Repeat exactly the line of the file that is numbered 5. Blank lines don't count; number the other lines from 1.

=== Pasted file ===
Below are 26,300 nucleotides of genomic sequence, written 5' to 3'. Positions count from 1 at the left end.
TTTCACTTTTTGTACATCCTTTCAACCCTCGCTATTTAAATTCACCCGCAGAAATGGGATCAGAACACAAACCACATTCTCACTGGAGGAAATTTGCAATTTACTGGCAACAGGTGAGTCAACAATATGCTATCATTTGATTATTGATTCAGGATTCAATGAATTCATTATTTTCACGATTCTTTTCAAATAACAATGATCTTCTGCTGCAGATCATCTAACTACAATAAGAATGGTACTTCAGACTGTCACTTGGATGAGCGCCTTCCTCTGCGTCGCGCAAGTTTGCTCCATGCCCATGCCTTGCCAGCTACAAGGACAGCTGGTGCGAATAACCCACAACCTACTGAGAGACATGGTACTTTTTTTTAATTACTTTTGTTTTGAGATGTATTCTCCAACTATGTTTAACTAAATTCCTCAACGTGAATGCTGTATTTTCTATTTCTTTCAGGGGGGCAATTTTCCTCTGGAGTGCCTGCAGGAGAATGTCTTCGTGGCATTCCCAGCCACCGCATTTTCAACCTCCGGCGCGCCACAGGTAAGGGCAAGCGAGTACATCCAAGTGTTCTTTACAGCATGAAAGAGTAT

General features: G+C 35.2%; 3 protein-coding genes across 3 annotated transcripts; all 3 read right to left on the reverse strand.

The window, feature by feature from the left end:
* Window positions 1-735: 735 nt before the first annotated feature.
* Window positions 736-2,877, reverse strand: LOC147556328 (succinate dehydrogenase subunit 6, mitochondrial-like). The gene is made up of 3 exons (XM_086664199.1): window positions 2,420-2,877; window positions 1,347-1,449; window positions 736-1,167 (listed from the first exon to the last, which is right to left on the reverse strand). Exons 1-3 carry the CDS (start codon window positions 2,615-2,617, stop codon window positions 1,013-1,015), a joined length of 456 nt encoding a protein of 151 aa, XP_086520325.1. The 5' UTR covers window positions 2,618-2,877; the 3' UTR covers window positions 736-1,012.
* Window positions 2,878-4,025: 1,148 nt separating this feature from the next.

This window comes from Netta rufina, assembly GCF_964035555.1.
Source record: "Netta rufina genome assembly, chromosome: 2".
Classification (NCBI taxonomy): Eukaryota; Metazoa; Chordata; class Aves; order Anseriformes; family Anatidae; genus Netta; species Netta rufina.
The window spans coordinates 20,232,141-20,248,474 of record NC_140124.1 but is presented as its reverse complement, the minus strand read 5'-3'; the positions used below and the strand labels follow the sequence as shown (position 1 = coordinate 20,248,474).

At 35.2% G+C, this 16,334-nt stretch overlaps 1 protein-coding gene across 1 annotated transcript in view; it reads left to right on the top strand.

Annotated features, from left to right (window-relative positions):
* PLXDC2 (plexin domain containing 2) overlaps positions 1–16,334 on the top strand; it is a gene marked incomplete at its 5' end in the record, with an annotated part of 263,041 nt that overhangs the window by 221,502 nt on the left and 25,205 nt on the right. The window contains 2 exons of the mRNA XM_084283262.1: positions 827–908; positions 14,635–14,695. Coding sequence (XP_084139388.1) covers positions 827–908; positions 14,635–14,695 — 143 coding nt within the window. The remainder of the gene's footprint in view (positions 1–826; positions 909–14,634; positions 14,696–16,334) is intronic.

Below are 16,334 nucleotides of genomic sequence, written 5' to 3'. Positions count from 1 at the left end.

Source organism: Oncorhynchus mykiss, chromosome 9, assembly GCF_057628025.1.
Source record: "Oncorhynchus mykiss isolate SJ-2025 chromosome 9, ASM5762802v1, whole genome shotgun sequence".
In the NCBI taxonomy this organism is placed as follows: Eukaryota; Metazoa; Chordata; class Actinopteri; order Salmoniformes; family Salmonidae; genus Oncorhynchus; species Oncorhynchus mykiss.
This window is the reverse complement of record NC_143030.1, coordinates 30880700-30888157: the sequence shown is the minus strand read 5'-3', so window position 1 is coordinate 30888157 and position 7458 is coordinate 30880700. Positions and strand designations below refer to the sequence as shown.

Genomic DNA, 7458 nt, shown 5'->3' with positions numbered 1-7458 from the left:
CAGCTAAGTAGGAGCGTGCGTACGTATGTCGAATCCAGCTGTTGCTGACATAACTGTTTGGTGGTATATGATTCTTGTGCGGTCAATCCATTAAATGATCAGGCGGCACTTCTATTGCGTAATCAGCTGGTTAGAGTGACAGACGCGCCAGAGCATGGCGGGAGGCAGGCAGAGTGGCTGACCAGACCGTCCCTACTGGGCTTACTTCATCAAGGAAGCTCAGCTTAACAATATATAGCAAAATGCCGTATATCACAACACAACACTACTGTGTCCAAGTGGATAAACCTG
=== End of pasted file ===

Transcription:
* Window positions 1-735: 735 nt before the first annotated feature.